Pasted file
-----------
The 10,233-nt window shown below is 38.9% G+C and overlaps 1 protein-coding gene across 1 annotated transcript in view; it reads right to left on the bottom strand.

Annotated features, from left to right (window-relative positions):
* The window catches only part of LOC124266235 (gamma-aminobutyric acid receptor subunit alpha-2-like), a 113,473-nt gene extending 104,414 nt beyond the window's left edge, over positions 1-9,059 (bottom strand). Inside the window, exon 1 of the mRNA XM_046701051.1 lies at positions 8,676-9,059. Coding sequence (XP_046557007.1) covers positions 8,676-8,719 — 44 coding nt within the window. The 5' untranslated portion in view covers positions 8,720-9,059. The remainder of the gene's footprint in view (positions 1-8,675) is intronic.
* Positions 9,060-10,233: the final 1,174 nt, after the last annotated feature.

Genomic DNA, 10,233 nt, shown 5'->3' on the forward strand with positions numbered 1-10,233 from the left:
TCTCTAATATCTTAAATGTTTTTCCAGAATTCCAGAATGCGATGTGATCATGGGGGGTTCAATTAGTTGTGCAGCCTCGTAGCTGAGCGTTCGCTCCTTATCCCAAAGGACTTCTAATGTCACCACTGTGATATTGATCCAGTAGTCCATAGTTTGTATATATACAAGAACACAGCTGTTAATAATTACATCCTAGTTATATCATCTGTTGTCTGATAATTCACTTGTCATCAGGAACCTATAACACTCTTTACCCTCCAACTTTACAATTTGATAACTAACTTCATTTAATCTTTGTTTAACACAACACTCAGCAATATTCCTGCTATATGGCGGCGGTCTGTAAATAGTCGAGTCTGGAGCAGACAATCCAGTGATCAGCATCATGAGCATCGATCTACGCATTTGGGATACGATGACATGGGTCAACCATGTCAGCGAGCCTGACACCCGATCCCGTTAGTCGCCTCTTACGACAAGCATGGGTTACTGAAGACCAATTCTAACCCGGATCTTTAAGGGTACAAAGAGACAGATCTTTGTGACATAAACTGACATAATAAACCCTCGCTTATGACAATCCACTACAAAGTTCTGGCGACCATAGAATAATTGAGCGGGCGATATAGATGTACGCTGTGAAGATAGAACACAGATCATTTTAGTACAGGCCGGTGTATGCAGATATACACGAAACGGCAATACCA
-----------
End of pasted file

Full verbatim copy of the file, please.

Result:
The 10,233-nt window shown below is 38.9% G+C and overlaps 1 protein-coding gene across 1 annotated transcript in view; it reads right to left on the bottom strand.

Annotated features, from left to right (window-relative positions):
* The window catches only part of LOC124266235 (gamma-aminobutyric acid receptor subunit alpha-2-like), a 113,473-nt gene extending 104,414 nt beyond the window's left edge, over positions 1-9,059 (bottom strand). Inside the window, exon 1 of the mRNA XM_046701051.1 lies at positions 8,676-9,059. Coding sequence (XP_046557007.1) covers positions 8,676-8,719 — 44 coding nt within the window. The 5' untranslated portion in view covers positions 8,720-9,059. The remainder of the gene's footprint in view (positions 1-8,675) is intronic.
* Positions 9,060-10,233: the final 1,174 nt, after the last annotated feature.

Genomic DNA, 10,233 nt, shown 5'->3' on the forward strand with positions numbered 1-10,233 from the left:
TCTCTAATATCTTAAATGTTTTTCCAGAATTCCAGAATGCGATGTGATCATGGGGGGTTCAATTAGTTGTGCAGCCTCGTAGCTGAGCGTTCGCTCCTTATCCCAAAGGACTTCTAATGTCACCACTGTGATATTGATCCAGTAGTCCATAGTTTGTATATATACAAGAACACAGCTGTTAATAATTACATCCTAGTTATATCATCTGTTGTCTGATAATTCACTTGTCATCAGGAACCTATAACACTCTTTACCCTCCAACTTTACAATTTGATAACTAACTTCATTTAATCTTTGTTTAACACAACACTCAGCAATATTCCTGCTATATGGCGGCGGTCTGTAAATAGTCGAGTCTGGAGCAGACAATCCAGTGATCAGCATCATGAGCATCGATCTACGCATTTGGGATACGATGACATGGGTCAACCATGTCAGCGAGCCTGACACCCGATCCCGTTAGTCGCCTCTTACGACAAGCATGGGTTACTGAAGACCAATTCTAACCCGGATCTTTAAGGGTACAAAGAGACAGATCTTTGTGACATAAACTGACATAATAAACCCTCGCTTATGACAATCCACTACAAAGTTCTGGCGACCATAGAATAATTGAGCGGGCGATATAGATGTACGCTGTGAAGATAGAACACAGATCATTTTAGTACAGGCCGGTGTATGCAGATATACACGAAACGGCAATACCA